Pope Gregory I

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Pope Gregory I (Latin: Gregorius I) (c. 540 – 12 March 604), better known in English as Gregory the Great, was pope from 3 September 590 until his death. Gregory is well known for his writings, which were more prolific than those of any of his predecessors as pope.[1]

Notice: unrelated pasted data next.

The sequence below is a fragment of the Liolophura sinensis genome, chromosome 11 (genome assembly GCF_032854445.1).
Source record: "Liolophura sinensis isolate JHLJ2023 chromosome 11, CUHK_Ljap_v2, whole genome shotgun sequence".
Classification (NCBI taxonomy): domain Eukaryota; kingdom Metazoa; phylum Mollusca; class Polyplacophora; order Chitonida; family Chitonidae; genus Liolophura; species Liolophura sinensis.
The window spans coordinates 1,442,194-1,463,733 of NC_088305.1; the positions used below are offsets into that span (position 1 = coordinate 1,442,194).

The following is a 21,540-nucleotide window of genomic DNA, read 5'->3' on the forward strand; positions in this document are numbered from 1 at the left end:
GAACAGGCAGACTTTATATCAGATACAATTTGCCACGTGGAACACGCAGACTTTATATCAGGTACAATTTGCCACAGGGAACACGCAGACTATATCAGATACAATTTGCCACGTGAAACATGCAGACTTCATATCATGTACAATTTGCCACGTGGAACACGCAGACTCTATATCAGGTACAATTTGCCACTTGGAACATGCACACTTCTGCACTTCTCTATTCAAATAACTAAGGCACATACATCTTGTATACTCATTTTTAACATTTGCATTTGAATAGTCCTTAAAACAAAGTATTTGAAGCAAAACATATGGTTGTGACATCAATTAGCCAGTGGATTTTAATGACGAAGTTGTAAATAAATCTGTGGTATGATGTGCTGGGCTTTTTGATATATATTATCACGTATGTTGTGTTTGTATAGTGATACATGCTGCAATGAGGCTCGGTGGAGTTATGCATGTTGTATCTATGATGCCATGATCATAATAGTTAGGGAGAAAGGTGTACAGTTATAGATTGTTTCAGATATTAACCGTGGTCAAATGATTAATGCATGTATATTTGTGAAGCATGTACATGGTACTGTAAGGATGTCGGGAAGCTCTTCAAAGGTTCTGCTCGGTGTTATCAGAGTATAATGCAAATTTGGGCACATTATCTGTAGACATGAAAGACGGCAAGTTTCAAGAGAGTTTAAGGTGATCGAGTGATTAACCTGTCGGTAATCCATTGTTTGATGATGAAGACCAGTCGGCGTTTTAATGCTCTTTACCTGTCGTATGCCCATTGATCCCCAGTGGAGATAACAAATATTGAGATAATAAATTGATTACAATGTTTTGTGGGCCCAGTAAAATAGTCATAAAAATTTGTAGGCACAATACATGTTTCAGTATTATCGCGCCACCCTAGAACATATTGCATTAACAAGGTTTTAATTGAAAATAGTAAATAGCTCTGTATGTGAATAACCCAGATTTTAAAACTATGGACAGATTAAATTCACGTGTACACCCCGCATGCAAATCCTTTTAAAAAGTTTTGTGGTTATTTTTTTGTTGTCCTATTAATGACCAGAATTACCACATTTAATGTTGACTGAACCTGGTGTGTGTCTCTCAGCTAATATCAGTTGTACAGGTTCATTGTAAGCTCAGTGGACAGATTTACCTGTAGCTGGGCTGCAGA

He is also known as St. Gregory the Dialogist in Eastern Orthodoxy because of his Dialogues. For this reason, English translations of Orthodox texts will sometimes list him as "Gregory Dialogus". He was the first of the popes to come from a monastic background. Gregory is a Doctor of the Church and one of the six Latin Fathers. He is considered a saint in the Roman Catholic Church, Eastern Orthodox Church, Anglican Communion, and some Lutheran churches. Immediately after his death, Gregory was canonized by popular acclaim.[2] John Calvin admired Gregory and declared in his Institutes that Gregory was the last good pope.[3] He is the patron saint of musicians, singers, students, and teachers.[4]


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